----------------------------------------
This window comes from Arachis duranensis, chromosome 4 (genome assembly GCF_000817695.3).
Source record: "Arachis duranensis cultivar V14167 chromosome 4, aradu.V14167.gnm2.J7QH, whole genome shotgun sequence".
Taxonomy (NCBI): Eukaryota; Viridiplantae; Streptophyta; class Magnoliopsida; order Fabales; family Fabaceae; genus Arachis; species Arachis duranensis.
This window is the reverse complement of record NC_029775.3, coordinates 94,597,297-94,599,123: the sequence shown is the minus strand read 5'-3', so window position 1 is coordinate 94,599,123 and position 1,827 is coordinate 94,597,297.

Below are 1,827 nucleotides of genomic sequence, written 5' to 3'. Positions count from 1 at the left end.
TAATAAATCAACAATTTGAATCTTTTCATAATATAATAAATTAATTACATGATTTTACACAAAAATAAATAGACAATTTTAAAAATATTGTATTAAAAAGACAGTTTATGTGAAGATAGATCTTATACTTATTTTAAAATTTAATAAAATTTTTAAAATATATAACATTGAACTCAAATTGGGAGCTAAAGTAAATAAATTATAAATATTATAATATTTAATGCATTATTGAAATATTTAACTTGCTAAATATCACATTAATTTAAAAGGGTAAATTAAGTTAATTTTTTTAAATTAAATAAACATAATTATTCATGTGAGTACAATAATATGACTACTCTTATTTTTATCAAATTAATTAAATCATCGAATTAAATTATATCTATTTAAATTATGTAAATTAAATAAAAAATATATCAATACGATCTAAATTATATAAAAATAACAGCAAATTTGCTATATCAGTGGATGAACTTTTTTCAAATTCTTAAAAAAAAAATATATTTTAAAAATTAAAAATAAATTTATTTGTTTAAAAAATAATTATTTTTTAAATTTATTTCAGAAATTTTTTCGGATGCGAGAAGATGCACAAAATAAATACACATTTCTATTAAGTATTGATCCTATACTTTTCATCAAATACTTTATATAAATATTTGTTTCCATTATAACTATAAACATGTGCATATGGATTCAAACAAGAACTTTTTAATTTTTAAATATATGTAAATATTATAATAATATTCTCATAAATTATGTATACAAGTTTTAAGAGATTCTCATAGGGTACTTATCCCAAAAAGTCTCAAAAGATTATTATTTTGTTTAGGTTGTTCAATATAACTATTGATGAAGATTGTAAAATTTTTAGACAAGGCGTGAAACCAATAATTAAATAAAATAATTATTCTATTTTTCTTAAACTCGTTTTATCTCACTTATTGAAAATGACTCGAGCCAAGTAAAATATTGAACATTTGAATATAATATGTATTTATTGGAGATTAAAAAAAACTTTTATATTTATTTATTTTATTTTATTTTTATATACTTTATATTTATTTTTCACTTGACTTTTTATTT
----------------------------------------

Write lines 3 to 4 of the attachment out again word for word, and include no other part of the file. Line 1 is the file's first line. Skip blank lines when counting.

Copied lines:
Taxonomy (NCBI): Eukaryota; Viridiplantae; Streptophyta; class Magnoliopsida; order Fabales; family Fabaceae; genus Arachis; species Arachis duranensis.
This window is the reverse complement of record NC_029775.3, coordinates 94,597,297-94,599,123: the sequence shown is the minus strand read 5'-3', so window position 1 is coordinate 94,599,123 and position 1,827 is coordinate 94,597,297.